Northwestern's fourth president dies

Northwestern College officials have learned that the college’s fourth president, Dr. Lars Granberg, has died. Granberg, who was president from 1966 to 1975, died on March 2 at the age of 91. 

Granberg is survived by his wife, Carol, and three daughters: the Rev. Karin Granberg-Michaelson, Barbara Joldersma and Linda Popovich. Funeral services will be held March 7 at 11 a.m. at Third Reformed Church in Holland, Mich. Visitation will be at the church from 10 to 10:45 a.m. Arrangements are under the direction of Langeland-Sterenberg Funeral Home of Holland.

Granberg became president of Northwestern College just five years after it awarded its first bachelor’s degrees, and he is credited for overseeing the school’s transformation into a liberal arts college. Under his leadership, Northwestern received full accreditation as a liberal arts college from the North Central Association in 1970 and from the National Council for Accreditation of Teacher Education in 1971. The campus’s facilities also expanded, with the construction of Fern Smith Hall and a wing added to Van Peursem Hall.

“Lars may end up being one of the most significant presidents in Northwestern’s history because of his role in the transition from having been a junior college to becoming a four-year liberal arts college,” says Dr. Bruce Murphy, Northwestern’s president from 2001 to 2007. “He really brought the school into a new identity that all of us since then have built upon. He established a team that developed the new curriculum, including the general studies program, and he put together what we would now call a strategic plan.”

Murphy, who joined Northwestern’s history faculty in 1970, is one of dozens of longtime NWC professors hired by Granberg. “He mentored me and many other young faculty on the Reformed vision of living faith in the world, taking our faith into every part of life and culture,” says Murphy.

Dr. Ron Juffer, who joined Northwestern’s education faculty in 1967, described Granberg as “scholarly, but yet very approachable. We all respected him because of his intelligence and academic credentials but he was also very down-to-earth and comfortable to be with. He set the table for Northwestern becoming a strong liberal arts college.”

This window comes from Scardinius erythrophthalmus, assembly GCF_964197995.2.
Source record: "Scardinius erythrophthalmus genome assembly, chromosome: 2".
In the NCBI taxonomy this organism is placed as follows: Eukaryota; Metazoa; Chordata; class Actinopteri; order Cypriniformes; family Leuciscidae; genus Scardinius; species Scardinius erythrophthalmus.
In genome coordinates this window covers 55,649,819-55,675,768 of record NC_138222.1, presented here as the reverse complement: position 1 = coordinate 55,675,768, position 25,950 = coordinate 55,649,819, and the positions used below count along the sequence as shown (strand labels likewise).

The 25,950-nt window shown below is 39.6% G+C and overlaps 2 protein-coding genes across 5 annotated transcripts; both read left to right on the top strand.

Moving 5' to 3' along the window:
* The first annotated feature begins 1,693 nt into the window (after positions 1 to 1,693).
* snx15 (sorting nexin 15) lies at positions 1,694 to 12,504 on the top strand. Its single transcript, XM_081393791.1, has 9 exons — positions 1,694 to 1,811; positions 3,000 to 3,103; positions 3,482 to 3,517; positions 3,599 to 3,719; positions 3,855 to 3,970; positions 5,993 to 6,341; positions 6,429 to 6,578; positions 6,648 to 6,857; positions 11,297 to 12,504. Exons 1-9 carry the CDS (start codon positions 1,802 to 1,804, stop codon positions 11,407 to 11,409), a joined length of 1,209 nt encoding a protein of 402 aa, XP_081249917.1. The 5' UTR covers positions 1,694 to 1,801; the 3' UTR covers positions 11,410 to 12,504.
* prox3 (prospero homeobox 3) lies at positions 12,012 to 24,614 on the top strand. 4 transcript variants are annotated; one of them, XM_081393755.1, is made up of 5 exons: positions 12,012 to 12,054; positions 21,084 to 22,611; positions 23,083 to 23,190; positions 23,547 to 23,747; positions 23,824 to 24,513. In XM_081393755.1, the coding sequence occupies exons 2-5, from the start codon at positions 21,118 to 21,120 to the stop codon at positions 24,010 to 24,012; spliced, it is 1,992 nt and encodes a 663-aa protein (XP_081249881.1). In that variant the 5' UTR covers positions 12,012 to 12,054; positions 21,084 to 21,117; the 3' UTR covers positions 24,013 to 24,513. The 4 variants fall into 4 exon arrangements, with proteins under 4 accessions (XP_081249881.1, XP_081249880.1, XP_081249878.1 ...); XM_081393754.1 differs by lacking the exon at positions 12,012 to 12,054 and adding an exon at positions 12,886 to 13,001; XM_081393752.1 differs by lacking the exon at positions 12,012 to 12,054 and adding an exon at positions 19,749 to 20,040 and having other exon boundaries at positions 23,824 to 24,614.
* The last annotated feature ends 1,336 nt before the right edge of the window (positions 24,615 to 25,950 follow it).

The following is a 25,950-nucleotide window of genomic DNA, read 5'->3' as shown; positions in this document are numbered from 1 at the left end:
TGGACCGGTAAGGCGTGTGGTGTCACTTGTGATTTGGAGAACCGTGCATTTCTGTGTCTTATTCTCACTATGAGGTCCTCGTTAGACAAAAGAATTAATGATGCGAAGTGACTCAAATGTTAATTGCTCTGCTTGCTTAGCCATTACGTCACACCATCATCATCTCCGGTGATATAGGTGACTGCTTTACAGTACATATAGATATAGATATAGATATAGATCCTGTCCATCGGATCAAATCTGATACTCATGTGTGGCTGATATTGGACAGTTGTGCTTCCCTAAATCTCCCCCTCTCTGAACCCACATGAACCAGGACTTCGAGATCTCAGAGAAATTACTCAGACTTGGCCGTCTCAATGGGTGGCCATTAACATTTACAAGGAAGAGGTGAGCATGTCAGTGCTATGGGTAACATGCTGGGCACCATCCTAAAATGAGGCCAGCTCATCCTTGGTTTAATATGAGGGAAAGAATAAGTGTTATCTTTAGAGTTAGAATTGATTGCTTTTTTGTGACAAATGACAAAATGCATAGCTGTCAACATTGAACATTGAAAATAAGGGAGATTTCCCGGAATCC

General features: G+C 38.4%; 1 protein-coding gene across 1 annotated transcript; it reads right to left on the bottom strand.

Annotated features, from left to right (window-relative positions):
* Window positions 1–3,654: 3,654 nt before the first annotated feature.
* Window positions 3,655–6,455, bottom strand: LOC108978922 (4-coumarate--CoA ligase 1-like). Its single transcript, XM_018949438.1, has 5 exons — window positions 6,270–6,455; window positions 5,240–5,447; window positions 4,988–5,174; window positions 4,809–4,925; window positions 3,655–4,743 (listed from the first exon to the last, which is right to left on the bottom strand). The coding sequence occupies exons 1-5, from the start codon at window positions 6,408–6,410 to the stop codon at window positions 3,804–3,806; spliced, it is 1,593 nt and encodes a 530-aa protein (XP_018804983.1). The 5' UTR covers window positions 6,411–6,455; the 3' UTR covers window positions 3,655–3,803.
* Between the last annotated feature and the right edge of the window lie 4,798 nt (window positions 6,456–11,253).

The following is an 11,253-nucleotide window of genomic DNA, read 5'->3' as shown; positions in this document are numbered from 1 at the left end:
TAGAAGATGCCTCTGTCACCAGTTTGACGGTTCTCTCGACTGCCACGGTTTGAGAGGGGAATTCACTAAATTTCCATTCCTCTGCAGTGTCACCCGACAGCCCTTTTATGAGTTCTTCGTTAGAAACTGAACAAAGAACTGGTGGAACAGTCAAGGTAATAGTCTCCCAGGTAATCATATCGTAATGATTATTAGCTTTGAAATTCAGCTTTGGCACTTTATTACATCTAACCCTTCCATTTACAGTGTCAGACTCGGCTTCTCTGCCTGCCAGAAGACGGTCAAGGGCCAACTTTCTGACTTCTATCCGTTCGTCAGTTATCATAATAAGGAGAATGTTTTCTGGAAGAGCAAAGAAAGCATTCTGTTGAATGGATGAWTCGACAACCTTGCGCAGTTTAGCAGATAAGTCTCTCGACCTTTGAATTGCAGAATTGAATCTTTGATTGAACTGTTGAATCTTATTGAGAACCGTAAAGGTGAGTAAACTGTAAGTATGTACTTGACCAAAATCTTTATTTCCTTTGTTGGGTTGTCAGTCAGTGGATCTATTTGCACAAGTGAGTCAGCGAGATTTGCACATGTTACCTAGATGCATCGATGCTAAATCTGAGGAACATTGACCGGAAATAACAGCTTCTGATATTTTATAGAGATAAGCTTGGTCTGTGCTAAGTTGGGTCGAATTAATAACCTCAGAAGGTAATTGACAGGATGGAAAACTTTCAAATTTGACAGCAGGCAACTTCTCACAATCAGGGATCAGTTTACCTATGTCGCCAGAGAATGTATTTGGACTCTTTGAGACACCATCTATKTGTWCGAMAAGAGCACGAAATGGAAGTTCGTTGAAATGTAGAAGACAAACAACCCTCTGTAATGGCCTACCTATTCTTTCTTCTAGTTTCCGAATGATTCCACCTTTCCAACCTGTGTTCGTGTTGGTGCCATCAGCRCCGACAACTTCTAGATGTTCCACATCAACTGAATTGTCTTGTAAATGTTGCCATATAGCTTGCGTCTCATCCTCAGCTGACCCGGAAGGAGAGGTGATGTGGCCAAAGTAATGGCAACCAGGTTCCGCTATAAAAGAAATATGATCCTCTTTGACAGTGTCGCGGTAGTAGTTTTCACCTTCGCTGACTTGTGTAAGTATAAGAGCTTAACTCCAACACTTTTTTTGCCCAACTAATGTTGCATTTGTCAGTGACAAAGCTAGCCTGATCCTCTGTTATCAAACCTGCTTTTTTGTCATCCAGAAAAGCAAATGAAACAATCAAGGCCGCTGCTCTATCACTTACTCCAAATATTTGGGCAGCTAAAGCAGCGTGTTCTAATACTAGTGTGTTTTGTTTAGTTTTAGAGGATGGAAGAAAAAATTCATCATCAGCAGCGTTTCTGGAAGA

A native of Norway, Granberg grew up in Chicago and earned a bachelor’s degree in anthropology from Wheaton College. After serving in the Army during World War II, he earned master’s and doctoral degrees in psychology at the University of Chicago.

Granberg taught psychology at Hope College from 1947 until becoming dean of students and associate professor of pastoral counseling and psychology at Fuller Theological Seminary in 1954. He rejoined Hope in 1960 and founded the student counseling service. He was Hope’s acting vice president for academic affairs for a year before coming to Northwestern.

After his tenure as Northwestern’s president, he returned to Hope, where he was dean for the social sciences and director of interdisciplinary studies. He retired as the Peter and Emajean Cook Professor of Psychology in 1984.

Granberg wrote Marriage is for Adults Only, published by Zondervan in 1970, and co-authored Counseling, published by Baker Book House in 1971. A board member for the Council for the Advancement of Small Colleges from 1968 to 1975, he served on several committees of the Reformed Church in America, including the Commission on Christian Action, the Board of Theological Education and the Commission on Theology. He was president of the denomination’s Holland Classis in 1979.

Northwestern College bestowed an honorary Doctor of Humane Letters degree upon Granberg in 1975. The building housing the English department was named Granberg Hall in his honor in 1987.